Back in 1988, we had what we thought was a great new idea. There was only one slot for a keynote speech at the Democratic convention on Monday night, but we had two great candidates for the job. One was the late Ann Richards, then the treasurer of the state of Texas and a candidate for governor, famous for her wit and wisdom (remember: George Bush was born “with a silver foot in his mouth”). The other was the governor of Arkansas, a young star of the party, a charismatic speaker, a southern moderate and a good friend. We needed the votes of women; we needed votes among more conservative white men.
How could we have them both?
We asked Richards to keynote on Monday and Bill Clinton to nominate Michael Dukakis on Wednesday. Clinton’s initial reaction was disappointment. Our answer, my answer, at the time was that this could be just as good of a slot; we would cut out all of the seconding speeches, and he would be the one who told the candidate’s story and made the case for his election.
The first draft we saw of Clinton’s speech was not exactly what we had in mind. It went on, at some length, about international economic policy. Hand it to Clinton: No one I’ve ever met in politics has a better sense of where we are headed, and we were certainly headed for a global economy that most of us could not have foreseen in 1988.
But this was a convention. So we sent word back that while the international economy was certainly interesting, what we really needed — particularly since our candidate was less comfortable than most with either singing his own praises or crucifying his opponent — was a more political speech that would set the tone for the nomination of the party’s candidate for president.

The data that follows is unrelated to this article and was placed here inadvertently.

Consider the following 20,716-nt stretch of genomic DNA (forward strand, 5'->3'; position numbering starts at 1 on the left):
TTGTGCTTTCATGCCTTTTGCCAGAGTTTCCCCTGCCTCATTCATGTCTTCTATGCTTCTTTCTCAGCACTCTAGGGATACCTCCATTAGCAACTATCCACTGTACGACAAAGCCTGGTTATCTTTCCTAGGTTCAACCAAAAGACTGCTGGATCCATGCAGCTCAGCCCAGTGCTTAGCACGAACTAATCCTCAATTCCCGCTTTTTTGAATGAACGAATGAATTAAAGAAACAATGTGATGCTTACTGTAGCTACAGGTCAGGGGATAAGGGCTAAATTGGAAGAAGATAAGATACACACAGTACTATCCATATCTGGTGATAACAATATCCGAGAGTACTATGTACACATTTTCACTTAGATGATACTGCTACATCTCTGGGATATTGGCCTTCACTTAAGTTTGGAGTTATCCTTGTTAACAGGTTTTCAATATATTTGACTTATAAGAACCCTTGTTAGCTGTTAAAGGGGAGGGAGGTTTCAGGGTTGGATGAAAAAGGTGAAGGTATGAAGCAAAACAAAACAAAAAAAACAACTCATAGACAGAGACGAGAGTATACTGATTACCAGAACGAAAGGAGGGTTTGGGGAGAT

Maybe we weren’t clear that we also meant “drop” the international economy stuff.
The rest is history. The history of a disaster. It went on and on. Poor Tad Devine, legendary political consultant, kept hitting the red button. The biggest applause line was: “In conclusion...”
And for years afterward people would say to me, “Who came up with the hare-brained idea of wasting a guy who was a better speaker than the candidate on a single nominating speech?”
As in most things, if you just wait long enough...
On Wednesday night, Bill Clinton did brilliantly what he (and we) did quite a bit less brilliantly 24 years ago. Putting aside the tensions of the past, he made the case for Barack Obama and against Mitt Romney with passion, eloquence and genuine conviction. I have no doubt that more people watched and listened on Wednesday night because he was the headliner.
It is, of course, no small triumph that 12 years after leaving office, President Clinton returned to the Democratic convention more popular than ever. And to listen to the people who tried to destroy his presidency now heaping praise on his tenure so they can knock Obama with it confirms once again the divide between politics and principle. The Clinton triumph is not just the product of nostalgia — although there certainly is nostalgia for those years of peace and prosperity — but of his tireless efforts and commitment to helping the world’s least fortunate in the years since. He has been an admirable former president.
But it speaks just as well of the current president that he wanted Clinton there. I’ve been around long enough to remember cases where candidates openly worried about being upstaged at their own conventions and arranged speaker slots so that wouldn’t happen. We used to joke that that was what Monday night was for. For this convention, there was no Monday night.
Bill Clinton dazzled Wednesday night because Barack Obama asked him to. And that speaks well of both of them.